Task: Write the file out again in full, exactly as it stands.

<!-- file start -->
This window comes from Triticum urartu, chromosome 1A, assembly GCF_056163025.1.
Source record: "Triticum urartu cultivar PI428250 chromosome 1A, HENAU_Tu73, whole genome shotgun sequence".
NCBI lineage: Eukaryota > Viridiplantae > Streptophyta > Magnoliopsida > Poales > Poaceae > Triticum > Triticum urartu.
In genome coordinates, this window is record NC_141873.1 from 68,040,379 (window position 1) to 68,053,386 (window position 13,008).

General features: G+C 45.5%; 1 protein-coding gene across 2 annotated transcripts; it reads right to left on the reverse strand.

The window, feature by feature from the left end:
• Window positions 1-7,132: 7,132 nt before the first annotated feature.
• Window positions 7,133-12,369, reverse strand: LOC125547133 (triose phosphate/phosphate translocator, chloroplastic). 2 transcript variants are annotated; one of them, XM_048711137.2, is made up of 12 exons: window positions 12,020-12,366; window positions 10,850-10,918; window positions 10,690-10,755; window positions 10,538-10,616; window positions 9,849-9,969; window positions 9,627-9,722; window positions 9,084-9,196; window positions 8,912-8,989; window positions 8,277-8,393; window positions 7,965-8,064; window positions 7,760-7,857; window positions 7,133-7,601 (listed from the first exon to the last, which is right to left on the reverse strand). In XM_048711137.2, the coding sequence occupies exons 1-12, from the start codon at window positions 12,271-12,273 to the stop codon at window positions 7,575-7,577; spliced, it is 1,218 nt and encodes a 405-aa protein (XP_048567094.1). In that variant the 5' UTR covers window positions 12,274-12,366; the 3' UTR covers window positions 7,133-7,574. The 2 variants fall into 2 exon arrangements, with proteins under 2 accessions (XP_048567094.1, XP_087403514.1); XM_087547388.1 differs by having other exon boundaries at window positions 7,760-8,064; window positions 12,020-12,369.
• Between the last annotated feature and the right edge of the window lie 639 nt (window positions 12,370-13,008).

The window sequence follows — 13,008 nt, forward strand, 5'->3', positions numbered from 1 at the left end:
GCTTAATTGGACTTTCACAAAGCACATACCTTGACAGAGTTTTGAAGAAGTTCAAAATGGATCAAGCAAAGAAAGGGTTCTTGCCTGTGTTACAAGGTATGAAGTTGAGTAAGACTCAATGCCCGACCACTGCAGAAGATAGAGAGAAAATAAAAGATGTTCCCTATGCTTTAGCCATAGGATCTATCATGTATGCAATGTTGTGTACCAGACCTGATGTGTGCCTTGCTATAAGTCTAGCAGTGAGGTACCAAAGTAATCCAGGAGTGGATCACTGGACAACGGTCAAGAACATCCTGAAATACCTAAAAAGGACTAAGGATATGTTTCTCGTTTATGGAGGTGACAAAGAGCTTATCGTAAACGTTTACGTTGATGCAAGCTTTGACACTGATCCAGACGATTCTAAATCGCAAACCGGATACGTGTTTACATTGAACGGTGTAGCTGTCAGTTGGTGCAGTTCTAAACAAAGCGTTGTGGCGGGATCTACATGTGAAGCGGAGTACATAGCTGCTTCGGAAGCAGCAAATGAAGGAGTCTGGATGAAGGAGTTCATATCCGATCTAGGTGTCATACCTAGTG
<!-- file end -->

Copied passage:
This window comes from Triticum urartu, chromosome 1A, assembly GCF_056163025.1.
Source record: "Triticum urartu cultivar PI428250 chromosome 1A, HENAU_Tu73, whole genome shotgun sequence".
NCBI lineage: Eukaryota > Viridiplantae > Streptophyta > Magnoliopsida > Poales > Poaceae > Triticum > Triticum urartu.
In genome coordinates, this window is record NC_141873.1 from 68,040,379 (window position 1) to 68,053,386 (window position 13,008).

General features: G+C 45.5%; 1 protein-coding gene across 2 annotated transcripts; it reads right to left on the reverse strand.

The window, feature by feature from the left end:
• Window positions 1-7,132: 7,132 nt before the first annotated feature.
• Window positions 7,133-12,369, reverse strand: LOC125547133 (triose phosphate/phosphate translocator, chloroplastic). 2 transcript variants are annotated; one of them, XM_048711137.2, is made up of 12 exons: window positions 12,020-12,366; window positions 10,850-10,918; window positions 10,690-10,755; window positions 10,538-10,616; window positions 9,849-9,969; window positions 9,627-9,722; window positions 9,084-9,196; window positions 8,912-8,989; window positions 8,277-8,393; window positions 7,965-8,064; window positions 7,760-7,857; window positions 7,133-7,601 (listed from the first exon to the last, which is right to left on the reverse strand). In XM_048711137.2, the coding sequence occupies exons 1-12, from the start codon at window positions 12,271-12,273 to the stop codon at window positions 7,575-7,577; spliced, it is 1,218 nt and encodes a 405-aa protein (XP_048567094.1). In that variant the 5' UTR covers window positions 12,274-12,366; the 3' UTR covers window positions 7,133-7,574. The 2 variants fall into 2 exon arrangements, with proteins under 2 accessions (XP_048567094.1, XP_087403514.1); XM_087547388.1 differs by having other exon boundaries at window positions 7,760-8,064; window positions 12,020-12,369.
• Between the last annotated feature and the right edge of the window lie 639 nt (window positions 12,370-13,008).

The window sequence follows — 13,008 nt, forward strand, 5'->3', positions numbered from 1 at the left end:
GCTTAATTGGACTTTCACAAAGCACATACCTTGACAGAGTTTTGAAGAAGTTCAAAATGGATCAAGCAAAGAAAGGGTTCTTGCCTGTGTTACAAGGTATGAAGTTGAGTAAGACTCAATGCCCGACCACTGCAGAAGATAGAGAGAAAATAAAAGATGTTCCCTATGCTTTAGCCATAGGATCTATCATGTATGCAATGTTGTGTACCAGACCTGATGTGTGCCTTGCTATAAGTCTAGCAGTGAGGTACCAAAGTAATCCAGGAGTGGATCACTGGACAACGGTCAAGAACATCCTGAAATACCTAAAAAGGACTAAGGATATGTTTCTCGTTTATGGAGGTGACAAAGAGCTTATCGTAAACGTTTACGTTGATGCAAGCTTTGACACTGATCCAGACGATTCTAAATCGCAAACCGGATACGTGTTTACATTGAACGGTGTAGCTGTCAGTTGGTGCAGTTCTAAACAAAGCGTTGTGGCGGGATCTACATGTGAAGCGGAGTACATAGCTGCTTCGGAAGCAGCAAATGAAGGAGTCTGGATGAAGGAGTTCATATCCGATCTAGGTGTCATACCTAGTG